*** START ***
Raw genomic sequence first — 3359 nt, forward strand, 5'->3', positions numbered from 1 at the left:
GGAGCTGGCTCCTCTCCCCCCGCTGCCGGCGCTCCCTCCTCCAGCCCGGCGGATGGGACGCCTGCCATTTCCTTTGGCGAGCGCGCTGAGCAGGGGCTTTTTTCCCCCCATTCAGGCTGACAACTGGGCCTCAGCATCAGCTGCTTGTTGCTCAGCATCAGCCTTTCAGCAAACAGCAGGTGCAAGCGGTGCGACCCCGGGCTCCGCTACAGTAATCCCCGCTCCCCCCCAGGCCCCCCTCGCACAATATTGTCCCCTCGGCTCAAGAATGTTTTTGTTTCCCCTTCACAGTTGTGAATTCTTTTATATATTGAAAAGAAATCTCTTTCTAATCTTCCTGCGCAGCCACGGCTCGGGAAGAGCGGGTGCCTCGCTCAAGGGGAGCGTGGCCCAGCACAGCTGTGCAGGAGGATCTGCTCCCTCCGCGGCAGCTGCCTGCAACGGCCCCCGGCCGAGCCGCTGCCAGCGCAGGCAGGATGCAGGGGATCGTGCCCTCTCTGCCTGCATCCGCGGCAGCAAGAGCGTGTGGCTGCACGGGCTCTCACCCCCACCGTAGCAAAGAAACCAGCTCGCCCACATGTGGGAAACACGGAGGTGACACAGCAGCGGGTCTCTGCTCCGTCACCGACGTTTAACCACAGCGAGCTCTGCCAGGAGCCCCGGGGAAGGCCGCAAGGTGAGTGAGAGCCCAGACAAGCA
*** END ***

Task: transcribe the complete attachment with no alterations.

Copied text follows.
Raw genomic sequence first — 3359 nt, forward strand, 5'->3', positions numbered from 1 at the left:
GGAGCTGGCTCCTCTCCCCCCGCTGCCGGCGCTCCCTCCTCCAGCCCGGCGGATGGGACGCCTGCCATTTCCTTTGGCGAGCGCGCTGAGCAGGGGCTTTTTTCCCCCCATTCAGGCTGACAACTGGGCCTCAGCATCAGCTGCTTGTTGCTCAGCATCAGCCTTTCAGCAAACAGCAGGTGCAAGCGGTGCGACCCCGGGCTCCGCTACAGTAATCCCCGCTCCCCCCCAGGCCCCCCTCGCACAATATTGTCCCCTCGGCTCAAGAATGTTTTTGTTTCCCCTTCACAGTTGTGAATTCTTTTATATATTGAAAAGAAATCTCTTTCTAATCTTCCTGCGCAGCCACGGCTCGGGAAGAGCGGGTGCCTCGCTCAAGGGGAGCGTGGCCCAGCACAGCTGTGCAGGAGGATCTGCTCCCTCCGCGGCAGCTGCCTGCAACGGCCCCCGGCCGAGCCGCTGCCAGCGCAGGCAGGATGCAGGGGATCGTGCCCTCTCTGCCTGCATCCGCGGCAGCAAGAGCGTGTGGCTGCACGGGCTCTCACCCCCACCGTAGCAAAGAAACCAGCTCGCCCACATGTGGGAAACACGGAGGTGACACAGCAGCGGGTCTCTGCTCCGTCACCGACGTTTAACCACAGCGAGCTCTGCCAGGAGCCCCGGGGAAGGCCGCAAGGTGAGTGAGAGCCCAGACAAGCA